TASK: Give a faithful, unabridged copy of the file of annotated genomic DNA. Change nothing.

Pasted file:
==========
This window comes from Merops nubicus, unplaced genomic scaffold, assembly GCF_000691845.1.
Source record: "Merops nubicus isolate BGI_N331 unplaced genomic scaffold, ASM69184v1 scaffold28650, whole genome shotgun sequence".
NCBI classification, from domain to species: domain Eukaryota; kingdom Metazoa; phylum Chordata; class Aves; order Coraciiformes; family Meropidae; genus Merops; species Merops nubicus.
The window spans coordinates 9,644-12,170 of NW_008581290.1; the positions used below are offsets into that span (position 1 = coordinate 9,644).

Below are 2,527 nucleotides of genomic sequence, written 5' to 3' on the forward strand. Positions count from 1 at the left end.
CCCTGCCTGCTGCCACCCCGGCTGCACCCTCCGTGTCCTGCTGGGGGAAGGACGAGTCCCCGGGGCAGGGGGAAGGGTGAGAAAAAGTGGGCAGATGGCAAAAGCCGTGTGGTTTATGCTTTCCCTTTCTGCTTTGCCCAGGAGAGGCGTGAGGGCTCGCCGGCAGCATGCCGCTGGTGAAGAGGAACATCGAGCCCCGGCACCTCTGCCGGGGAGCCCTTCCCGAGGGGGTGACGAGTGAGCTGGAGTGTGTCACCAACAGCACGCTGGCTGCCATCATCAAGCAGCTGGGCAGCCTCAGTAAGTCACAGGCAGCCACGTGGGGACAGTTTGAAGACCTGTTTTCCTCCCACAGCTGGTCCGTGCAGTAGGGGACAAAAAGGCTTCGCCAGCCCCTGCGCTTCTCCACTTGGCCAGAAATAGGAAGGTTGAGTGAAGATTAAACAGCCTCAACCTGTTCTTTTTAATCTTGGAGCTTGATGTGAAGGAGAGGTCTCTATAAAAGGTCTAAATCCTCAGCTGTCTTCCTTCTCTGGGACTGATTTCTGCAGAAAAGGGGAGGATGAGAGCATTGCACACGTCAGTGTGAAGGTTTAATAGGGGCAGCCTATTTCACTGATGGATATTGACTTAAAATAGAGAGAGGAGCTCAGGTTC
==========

This window comes from Merops nubicus, unplaced genomic scaffold, assembly GCF_000691845.1.
Source record: "Merops nubicus isolate BGI_N331 unplaced genomic scaffold, ASM69184v1 scaffold28650, whole genome shotgun sequence".
NCBI classification, from domain to species: domain Eukaryota; kingdom Metazoa; phylum Chordata; class Aves; order Coraciiformes; family Meropidae; genus Merops; species Merops nubicus.
The window spans coordinates 9,644-12,170 of NW_008581290.1; the positions used below are offsets into that span (position 1 = coordinate 9,644).

Below are 2,527 nucleotides of genomic sequence, written 5' to 3' on the forward strand. Positions count from 1 at the left end.
CCCTGCCTGCTGCCACCCCGGCTGCACCCTCCGTGTCCTGCTGGGGGAAGGACGAGTCCCCGGGGCAGGGGGAAGGGTGAGAAAAAGTGGGCAGATGGCAAAAGCCGTGTGGTTTATGCTTTCCCTTTCTGCTTTGCCCAGGAGAGGCGTGAGGGCTCGCCGGCAGCATGCCGCTGGTGAAGAGGAACATCGAGCCCCGGCACCTCTGCCGGGGAGCCCTTCCCGAGGGGGTGACGAGTGAGCTGGAGTGTGTCACCAACAGCACGCTGGCTGCCATCATCAAGCAGCTGGGCAGCCTCAGTAAGTCACAGGCAGCCACGTGGGGACAGTTTGAAGACCTGTTTTCCTCCCACAGCTGGTCCGTGCAGTAGGGGACAAAAAGGCTTCGCCAGCCCCTGCGCTTCTCCACTTGGCCAGAAATAGGAAGGTTGAGTGAAGATTAAACAGCCTCAACCTGTTCTTTTTAATCTTGGAGCTTGATGTGAAGGAGAGGTCTCTATAAAAGGTCTAAATCCTCAGCTGTCTTCCTTCTCTGGGACTGATTTCTGCAGAAAAGGGGAGGATGAGAGCATTGCACACGTCAGTGTGAAGGTTTAATAGGGGCAGCCTATTTCACTGATGGATATTGACTTAAAATAGAGAGAGGAGCTCAGGTTC